EVERY YEAR THE Department of Labor posthumously honors Americans “whose distinctive contributions to the field of labor have enhanced the quality of life of millions yesterday, today, and for generations to come.” Past honorees have included socialist leader Eugene Debs and labor organizer Cesar Chavez.Today, Secretary of Labor Alexander Acosta announced that the department’s first honoree under the Trump administration would be a former president: Ronald Reagan.This marks perhaps the first time the Department of Labor has honored someone who openly and actively diminished the power of American labor unions.
Medicaid is not just healthcare for the poor. It also pays the bills for over 60 percent of nursing home residents, and 40 percent of all national long-term care costs. And the number of Americans who need nursing home care is going to rise significantly over the next several decades as the baby boom ages into their eighties and nineties. Cutting Medicaid over this period is a recipe for people literally dying in the streets (or for luckier ones, on the foldout couch in their kid’s living room).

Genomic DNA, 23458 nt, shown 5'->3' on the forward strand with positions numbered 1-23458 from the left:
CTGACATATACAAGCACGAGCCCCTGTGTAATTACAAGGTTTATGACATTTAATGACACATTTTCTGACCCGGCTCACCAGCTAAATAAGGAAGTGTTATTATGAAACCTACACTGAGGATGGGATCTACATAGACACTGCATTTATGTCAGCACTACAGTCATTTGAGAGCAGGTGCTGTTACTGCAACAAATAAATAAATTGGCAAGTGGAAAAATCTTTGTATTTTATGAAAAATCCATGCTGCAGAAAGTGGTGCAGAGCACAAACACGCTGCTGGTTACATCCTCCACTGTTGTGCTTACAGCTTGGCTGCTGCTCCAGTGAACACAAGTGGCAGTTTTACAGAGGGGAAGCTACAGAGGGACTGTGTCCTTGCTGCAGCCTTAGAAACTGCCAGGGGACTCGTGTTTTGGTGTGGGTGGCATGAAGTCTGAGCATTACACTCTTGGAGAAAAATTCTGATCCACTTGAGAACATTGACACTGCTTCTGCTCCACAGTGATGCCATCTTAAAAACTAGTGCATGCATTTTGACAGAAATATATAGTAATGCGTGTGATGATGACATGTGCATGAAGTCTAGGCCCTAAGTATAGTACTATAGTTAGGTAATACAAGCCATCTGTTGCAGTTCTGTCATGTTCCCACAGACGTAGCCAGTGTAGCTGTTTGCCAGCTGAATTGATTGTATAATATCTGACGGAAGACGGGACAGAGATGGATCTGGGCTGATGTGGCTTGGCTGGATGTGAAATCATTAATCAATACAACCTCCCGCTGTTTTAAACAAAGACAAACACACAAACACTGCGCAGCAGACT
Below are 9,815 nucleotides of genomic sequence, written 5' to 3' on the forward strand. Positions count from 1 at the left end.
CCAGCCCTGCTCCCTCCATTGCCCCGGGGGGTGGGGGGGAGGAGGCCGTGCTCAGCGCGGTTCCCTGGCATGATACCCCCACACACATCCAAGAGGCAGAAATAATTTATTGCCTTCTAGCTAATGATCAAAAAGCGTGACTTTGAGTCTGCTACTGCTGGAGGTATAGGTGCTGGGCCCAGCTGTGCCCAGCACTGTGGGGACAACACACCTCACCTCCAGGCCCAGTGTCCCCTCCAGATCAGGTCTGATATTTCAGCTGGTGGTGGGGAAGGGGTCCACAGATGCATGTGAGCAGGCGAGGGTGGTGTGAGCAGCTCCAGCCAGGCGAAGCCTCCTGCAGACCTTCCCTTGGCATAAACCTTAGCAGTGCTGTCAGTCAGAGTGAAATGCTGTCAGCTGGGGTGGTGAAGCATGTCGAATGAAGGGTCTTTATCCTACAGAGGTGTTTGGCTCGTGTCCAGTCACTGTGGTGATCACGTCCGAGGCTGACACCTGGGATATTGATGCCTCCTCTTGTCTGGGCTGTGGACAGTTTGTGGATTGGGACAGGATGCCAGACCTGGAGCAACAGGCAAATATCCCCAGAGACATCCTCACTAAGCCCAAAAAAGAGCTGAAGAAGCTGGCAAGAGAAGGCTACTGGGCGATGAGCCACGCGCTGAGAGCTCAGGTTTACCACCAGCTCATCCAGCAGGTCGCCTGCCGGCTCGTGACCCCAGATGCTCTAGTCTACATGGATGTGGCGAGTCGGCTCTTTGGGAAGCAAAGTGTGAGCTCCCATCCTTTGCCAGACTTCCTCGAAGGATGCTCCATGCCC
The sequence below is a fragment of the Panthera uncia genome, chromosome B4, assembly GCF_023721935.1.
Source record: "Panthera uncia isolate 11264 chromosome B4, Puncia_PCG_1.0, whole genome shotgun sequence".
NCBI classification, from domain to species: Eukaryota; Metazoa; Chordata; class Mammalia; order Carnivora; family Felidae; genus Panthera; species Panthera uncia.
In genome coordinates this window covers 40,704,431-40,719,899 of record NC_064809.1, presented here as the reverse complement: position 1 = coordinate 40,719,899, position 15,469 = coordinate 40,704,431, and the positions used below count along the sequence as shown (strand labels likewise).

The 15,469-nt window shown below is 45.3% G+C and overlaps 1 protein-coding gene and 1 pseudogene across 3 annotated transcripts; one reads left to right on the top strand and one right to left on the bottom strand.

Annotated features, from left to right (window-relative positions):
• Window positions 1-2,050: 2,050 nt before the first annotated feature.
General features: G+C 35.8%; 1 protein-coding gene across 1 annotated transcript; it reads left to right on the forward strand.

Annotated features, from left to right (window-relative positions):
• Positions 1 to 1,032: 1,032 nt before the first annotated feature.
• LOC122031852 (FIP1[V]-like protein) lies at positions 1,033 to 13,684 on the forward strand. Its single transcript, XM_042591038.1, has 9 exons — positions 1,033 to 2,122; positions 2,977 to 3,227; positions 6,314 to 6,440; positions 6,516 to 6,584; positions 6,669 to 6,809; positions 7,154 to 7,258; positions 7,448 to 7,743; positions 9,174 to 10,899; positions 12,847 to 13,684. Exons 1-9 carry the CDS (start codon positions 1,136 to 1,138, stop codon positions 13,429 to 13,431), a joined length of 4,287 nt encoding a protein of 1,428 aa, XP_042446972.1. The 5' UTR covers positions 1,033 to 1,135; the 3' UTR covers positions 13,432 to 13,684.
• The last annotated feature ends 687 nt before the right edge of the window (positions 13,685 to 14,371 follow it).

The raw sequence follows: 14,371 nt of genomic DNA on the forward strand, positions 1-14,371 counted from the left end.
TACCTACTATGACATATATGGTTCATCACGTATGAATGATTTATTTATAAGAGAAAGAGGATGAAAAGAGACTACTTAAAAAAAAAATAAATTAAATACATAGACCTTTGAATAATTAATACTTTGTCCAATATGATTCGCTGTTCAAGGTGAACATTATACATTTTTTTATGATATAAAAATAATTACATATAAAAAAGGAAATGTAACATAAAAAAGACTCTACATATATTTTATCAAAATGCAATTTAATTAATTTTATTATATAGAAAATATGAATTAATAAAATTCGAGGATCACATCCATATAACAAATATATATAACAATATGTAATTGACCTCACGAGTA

Hey, you remember that time when you were 14 and you called up your crush with your best friend secretly listening in so that after they could tell you what to say? President Donald Trump did just that, except with the Air Force General in charge of the F-35 program and the fucking CEO of Boeing in the room listening.
DONALD TRUMP’S FEBRUARY 3 executive order enabling financial advisers to continue ripping off their clients could prove a lifeline for a surprising beneficiary: the private equity industry.The Department of Labor’s fiduciary rule would have forced investment advisers in workplace retirement plans like 401(k)s to operate in their clients’ best interests, rather than recommending high-cost, high-risk products that offer the advisers kickbacks and perks.The Obama White House estimated in a 2015 report that conflicts of interest cost retirement savers $17 billion annually, though that figure has been challenged.The fiduciary rule, finalized last year, was to go into effect in April. But the new order directs the Labor Department to review the rule, which is expected to initiate the process of rescinding it.